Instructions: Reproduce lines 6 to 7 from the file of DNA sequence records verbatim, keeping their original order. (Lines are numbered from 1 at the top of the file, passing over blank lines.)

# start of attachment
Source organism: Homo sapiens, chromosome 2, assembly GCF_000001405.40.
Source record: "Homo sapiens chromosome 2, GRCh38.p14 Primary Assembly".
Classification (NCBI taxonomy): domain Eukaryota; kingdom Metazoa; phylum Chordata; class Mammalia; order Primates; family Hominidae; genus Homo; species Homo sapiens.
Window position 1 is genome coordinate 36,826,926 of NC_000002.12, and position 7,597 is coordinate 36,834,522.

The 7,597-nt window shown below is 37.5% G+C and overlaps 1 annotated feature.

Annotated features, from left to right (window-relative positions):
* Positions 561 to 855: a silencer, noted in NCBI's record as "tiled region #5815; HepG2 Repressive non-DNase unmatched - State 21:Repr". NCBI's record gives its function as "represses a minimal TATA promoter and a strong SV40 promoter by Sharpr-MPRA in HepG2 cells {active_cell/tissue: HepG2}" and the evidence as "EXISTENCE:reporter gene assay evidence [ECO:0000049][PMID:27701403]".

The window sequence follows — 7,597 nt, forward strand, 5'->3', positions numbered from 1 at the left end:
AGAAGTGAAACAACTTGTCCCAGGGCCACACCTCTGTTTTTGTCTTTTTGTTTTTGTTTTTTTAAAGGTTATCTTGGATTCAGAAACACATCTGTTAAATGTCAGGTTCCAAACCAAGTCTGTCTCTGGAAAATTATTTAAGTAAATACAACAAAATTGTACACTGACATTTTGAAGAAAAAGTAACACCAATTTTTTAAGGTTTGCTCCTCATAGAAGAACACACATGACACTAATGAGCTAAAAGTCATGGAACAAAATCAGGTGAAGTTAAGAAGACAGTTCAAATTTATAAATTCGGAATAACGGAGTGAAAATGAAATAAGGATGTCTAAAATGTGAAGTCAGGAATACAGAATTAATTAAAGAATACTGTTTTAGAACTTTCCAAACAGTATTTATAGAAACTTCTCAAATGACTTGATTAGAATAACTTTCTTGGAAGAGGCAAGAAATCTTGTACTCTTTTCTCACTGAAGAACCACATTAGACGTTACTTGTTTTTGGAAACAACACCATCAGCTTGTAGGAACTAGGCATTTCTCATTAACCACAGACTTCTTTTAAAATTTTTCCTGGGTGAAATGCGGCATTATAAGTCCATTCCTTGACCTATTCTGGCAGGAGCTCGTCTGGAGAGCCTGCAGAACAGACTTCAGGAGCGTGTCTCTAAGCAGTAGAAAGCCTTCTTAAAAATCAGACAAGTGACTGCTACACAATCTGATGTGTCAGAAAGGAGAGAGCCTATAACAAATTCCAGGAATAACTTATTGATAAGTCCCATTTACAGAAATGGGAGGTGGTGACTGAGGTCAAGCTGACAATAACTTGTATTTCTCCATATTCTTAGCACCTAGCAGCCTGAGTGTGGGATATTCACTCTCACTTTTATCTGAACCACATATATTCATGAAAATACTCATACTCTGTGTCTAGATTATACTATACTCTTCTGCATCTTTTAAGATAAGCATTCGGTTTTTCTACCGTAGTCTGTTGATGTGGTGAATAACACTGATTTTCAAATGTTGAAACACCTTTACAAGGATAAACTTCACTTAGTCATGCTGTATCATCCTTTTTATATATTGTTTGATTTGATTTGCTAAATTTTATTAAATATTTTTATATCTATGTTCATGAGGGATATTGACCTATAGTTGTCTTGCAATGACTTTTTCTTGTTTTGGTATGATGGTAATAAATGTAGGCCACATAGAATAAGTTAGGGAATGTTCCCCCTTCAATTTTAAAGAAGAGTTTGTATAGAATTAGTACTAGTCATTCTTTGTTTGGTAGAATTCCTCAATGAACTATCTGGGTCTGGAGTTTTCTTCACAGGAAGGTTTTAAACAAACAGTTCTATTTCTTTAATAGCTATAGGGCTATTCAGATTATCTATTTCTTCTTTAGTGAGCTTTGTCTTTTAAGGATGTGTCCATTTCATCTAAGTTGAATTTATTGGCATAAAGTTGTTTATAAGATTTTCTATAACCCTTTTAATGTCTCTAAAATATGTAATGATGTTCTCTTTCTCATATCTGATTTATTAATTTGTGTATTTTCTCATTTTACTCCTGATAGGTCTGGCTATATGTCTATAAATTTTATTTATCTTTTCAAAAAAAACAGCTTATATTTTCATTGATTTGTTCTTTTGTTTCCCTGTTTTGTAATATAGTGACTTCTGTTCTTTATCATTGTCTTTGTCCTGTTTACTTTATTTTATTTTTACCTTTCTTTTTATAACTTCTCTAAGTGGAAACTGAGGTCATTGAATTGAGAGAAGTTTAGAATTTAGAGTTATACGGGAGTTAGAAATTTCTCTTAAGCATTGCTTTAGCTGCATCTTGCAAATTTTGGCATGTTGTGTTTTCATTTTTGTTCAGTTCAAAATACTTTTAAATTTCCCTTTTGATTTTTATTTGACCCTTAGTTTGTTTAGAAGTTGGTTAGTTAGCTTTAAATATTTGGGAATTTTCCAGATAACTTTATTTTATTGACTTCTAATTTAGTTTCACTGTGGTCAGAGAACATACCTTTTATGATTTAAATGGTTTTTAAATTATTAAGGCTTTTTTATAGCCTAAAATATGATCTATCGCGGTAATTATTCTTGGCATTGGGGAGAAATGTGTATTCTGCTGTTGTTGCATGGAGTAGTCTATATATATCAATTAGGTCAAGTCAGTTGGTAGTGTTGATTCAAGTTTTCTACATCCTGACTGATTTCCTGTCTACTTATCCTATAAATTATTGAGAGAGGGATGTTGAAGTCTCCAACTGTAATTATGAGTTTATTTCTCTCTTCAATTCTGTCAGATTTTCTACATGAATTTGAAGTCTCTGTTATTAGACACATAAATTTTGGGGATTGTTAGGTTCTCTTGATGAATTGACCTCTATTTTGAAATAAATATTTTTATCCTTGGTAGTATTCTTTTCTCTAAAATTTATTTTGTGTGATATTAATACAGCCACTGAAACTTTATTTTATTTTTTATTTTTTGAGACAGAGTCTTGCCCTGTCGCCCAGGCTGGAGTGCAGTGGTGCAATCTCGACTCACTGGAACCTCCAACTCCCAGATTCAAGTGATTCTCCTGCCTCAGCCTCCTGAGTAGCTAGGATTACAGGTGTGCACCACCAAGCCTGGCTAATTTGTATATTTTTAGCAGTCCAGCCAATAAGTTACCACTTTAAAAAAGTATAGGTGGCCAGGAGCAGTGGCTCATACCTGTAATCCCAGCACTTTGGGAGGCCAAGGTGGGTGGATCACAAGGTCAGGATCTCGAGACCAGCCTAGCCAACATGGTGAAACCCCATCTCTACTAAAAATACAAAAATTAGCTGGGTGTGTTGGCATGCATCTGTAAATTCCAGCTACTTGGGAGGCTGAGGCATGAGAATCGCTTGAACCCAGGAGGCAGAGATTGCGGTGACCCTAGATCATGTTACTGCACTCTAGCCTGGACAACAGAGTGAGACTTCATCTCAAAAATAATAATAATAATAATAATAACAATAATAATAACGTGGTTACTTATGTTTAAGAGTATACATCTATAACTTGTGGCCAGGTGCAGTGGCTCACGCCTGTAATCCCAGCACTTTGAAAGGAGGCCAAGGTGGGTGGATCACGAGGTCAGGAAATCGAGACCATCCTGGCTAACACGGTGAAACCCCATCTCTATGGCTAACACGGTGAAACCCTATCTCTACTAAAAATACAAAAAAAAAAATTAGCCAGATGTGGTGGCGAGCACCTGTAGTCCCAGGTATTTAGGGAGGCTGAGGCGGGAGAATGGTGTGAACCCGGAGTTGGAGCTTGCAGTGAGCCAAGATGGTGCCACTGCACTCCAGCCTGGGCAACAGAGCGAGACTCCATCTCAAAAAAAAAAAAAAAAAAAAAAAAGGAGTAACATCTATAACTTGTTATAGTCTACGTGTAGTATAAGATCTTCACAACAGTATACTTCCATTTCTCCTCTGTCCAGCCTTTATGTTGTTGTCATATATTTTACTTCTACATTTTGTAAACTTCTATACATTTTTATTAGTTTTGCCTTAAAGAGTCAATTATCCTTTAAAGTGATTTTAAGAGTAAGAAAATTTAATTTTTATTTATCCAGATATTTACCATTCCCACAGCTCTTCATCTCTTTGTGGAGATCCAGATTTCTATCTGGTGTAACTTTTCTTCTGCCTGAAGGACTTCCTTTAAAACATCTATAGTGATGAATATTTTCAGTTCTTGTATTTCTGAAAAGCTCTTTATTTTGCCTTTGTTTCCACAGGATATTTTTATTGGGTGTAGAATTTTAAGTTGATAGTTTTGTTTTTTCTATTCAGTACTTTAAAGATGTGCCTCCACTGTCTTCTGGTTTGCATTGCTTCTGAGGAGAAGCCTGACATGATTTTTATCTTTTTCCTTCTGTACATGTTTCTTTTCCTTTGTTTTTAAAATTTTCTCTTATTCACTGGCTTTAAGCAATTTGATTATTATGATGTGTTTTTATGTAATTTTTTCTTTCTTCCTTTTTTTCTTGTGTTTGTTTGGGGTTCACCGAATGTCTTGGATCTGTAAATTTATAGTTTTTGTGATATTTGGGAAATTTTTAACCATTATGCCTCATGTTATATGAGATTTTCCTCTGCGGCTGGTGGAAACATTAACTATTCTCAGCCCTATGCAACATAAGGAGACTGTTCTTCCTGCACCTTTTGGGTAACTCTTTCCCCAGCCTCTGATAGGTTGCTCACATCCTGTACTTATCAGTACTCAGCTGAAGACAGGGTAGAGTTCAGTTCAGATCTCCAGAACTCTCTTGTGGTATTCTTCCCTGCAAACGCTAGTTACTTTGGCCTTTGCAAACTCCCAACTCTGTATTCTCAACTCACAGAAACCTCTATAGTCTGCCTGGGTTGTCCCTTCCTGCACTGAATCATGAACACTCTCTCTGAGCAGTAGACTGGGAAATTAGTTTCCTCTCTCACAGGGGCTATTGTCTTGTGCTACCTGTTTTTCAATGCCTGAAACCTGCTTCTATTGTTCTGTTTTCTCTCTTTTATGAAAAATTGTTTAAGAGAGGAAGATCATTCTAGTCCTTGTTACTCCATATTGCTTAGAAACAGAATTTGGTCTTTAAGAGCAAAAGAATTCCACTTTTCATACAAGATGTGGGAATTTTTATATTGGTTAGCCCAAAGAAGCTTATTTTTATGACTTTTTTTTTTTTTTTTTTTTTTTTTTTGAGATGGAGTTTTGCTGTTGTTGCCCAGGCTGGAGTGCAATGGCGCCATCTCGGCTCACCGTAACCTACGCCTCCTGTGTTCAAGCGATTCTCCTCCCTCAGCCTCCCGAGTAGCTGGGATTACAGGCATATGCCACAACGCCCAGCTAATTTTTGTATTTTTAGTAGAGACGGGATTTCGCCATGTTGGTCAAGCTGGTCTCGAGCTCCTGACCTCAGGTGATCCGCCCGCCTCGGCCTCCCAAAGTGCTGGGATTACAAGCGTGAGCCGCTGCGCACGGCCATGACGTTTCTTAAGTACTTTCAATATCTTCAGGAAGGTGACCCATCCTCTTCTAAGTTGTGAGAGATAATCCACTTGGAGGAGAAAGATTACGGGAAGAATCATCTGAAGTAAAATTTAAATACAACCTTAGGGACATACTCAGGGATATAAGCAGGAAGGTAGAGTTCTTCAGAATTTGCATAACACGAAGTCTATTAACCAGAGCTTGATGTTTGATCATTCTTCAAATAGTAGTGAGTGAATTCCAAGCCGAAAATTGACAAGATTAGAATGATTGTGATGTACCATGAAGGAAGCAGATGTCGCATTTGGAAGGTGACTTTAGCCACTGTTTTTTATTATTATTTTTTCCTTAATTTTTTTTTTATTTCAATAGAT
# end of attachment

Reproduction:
Annotated features, from left to right (window-relative positions):
* Positions 561 to 855: a silencer, noted in NCBI's record as "tiled region #5815; HepG2 Repressive non-DNase unmatched - State 21:Repr". NCBI's record gives its function as "represses a minimal TATA promoter and a strong SV40 promoter by Sharpr-MPRA in HepG2 cells {active_cell/tissue: HepG2}" and the evidence as "EXISTENCE:reporter gene assay evidence [ECO:0000049][PMID:27701403]".